Managing Dementia, Aranlaw House

Resident with dementia, Aranlaw House

Mr B has dementia of the vascular type. Mr B is married and is 86 years of age; he came to Aranlaw House from hospital where he was admitted following a fall in another care home. The home had been unable to manage his level of night time wakefulness and desire to walk about, sometimes for several hours at a time and so they had increased his night sedation hoping that this would help him to sleep. The sedation did make him very sleepy; however it increased his disorientation and did nothing to reduce Mr B’s determination to get out of bed and look for his wife.

Mr B’s wife was highly anxious about how we would cope with his wakefulness at night; she had arranged the previous admission to a care home when her own health problems forced her to reconsider her resolve to care for her husband at home. Mrs B was able to give us a full life history for her husband and we were immediately able to see that many of Mr B’s behaviours were the result of him believing that he was still working.

On arrival at Aranlaw it was immediately clear that Mr B did not understand where he was or why he was here; we used the life history information we had been given by his wife to try and engage him. Mr B’s mobility was quite poor and I was concerned that it might get worse if he was administered the night sedation he had been prescribed since being admitted to respite care. After consulting with Mrs B and Mr B’s GP and Community Mental Health Nurse I agreed we would not sedate him at night but would instead monitor him closely and use a pressure mat by his bed to alert staff when he got up; this was not so that we could prevent him getting up but so that we were aware of him being out of bed and could monitor him discreetly whilst he walked freely around the home.

Mr B has dementia at stage 2; at this stage the person’s factual memory is very poor and they rely heavily on emotional memories to make sense of their situation, the person with dementia at stage 2 is disorientated in time, often by several decades and in place, perhaps believing they are at work or in a hotel. When talking the person will often find it difficult to remember nouns and they will lose the thread of thoughts and sentences. The person no longer has the thinking ability to try and cover up their memory difficulties.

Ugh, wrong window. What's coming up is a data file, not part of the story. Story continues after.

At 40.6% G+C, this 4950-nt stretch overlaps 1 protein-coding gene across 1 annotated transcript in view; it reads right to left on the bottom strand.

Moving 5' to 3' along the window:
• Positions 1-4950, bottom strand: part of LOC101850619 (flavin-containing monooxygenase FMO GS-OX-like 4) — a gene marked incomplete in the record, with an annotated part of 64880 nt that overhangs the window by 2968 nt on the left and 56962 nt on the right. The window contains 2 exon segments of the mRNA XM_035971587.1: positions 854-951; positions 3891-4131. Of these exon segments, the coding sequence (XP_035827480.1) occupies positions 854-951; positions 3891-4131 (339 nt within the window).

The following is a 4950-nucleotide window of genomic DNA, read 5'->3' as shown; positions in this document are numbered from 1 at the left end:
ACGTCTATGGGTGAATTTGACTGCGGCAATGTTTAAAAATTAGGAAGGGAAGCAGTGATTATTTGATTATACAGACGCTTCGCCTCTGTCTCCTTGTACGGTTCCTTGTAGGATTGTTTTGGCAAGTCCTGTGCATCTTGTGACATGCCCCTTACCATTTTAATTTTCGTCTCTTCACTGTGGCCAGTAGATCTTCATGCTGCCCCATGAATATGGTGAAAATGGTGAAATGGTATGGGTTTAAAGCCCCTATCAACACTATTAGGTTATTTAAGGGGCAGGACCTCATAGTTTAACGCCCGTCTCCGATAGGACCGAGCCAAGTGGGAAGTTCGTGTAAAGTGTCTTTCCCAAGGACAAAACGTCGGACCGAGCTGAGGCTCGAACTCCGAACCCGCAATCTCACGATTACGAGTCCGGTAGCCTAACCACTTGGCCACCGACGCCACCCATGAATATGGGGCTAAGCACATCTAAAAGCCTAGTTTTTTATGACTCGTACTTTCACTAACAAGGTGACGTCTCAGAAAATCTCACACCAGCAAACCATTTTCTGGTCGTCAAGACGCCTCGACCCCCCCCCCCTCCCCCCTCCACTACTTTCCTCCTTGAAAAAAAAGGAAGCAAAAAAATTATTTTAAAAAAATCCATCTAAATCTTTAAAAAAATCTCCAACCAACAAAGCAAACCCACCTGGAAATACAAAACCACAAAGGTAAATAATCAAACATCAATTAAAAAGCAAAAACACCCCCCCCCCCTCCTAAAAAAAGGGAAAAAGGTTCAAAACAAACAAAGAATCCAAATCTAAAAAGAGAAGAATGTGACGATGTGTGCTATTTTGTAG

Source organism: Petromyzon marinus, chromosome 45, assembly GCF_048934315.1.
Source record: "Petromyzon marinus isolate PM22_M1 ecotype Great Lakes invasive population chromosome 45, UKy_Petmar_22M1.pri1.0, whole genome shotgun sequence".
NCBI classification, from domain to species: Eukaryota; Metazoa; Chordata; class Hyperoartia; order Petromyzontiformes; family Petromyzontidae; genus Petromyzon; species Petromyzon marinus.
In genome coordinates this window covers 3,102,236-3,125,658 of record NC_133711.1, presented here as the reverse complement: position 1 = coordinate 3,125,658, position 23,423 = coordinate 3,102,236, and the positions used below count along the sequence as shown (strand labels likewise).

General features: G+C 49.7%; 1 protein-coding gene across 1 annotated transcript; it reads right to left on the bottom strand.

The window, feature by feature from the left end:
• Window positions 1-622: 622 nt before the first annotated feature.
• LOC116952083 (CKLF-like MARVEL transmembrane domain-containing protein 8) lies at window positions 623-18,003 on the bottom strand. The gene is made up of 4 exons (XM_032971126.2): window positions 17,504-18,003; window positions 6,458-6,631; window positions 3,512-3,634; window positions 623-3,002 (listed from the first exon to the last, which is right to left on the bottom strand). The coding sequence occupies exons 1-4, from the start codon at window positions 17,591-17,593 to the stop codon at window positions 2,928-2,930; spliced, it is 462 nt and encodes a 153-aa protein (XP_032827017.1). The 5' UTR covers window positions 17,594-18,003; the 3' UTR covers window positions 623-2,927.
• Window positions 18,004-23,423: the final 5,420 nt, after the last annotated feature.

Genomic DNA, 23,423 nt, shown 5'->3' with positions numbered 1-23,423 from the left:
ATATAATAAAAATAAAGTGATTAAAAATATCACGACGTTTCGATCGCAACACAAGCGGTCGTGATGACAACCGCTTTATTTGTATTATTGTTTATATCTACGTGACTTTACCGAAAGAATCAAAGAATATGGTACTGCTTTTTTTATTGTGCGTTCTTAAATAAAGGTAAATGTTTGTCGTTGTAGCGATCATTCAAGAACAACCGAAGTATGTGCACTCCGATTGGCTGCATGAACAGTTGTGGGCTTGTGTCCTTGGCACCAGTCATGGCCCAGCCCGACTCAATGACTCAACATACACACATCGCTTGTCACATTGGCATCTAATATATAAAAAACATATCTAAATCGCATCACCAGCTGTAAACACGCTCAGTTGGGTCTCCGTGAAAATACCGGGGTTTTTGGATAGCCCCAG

Initially Mr B showed many of the behaviours that are consistent with being fearful and feeling lost at stage 2; he was constantly looking for his wife, even if she left him for a few moments he would frantically search for her. He frequently got lost and was unable to find his own room. Mr B became very angry with staff if they tried to stop him following his wife when she left the building, he would repeatedly come to the office and ask how he was going to pay for his care worrying about having no money. When he left his room he would gather up personal items that he recognised like his glasses, comb and toothbrush and take them with him wherever he went, often putting them down and then becoming anxious that he could not find them.

Staff encouraged Mr B to sit down and talk to them, asking him to tell us more about what he does at work; when he mentioned people by name we asked about their role at work and made sure that we didn’t correct Mr B when he told us that he was late for a meeting or had a train to catch shortly. We asked his advice on financial matters as this was his area of expertise. When Mr B was worried about not being able to get in touch with his colleagues we offered to help him write to them. When he was angry we acknowledged this and gave him the opportunity to tell us what had upset him. We found that he was much more relaxed if he was given a daily newspaper. Mr B responded well to eye contact and to a gentle touch on his arm when he was upset.

Gradually Mr B could be seen to be much more settled and less fearful about what was happening to him, he was much happier to engage with routines within the home; he had favourite places to sit and was much happier to spend time with staff when his wife was not at Aranlaw. He would tease staff and was always there with a compliment for the ladies! We did not have to increase his sedation again as he slept well for the first part of the night only getting up if he was worried about something he believed needed doing at work; as he now trusted us we were able to talk to him about his concerns and together agree that we would deal with things first thing in the morning or if he was really worried he would dictate a letter to staff and we agreed to get it typed up the next day.

Mr B continues to live at Aranlaw, on some days he will tell us that he is thinking of retiring and taking things a bit more slowly and on other days he will seek out one of the managers for us to go over figures that he believes relate to mergers he is involved in. We schedule meeting times with him and then go to his room at the agreed time to take notes.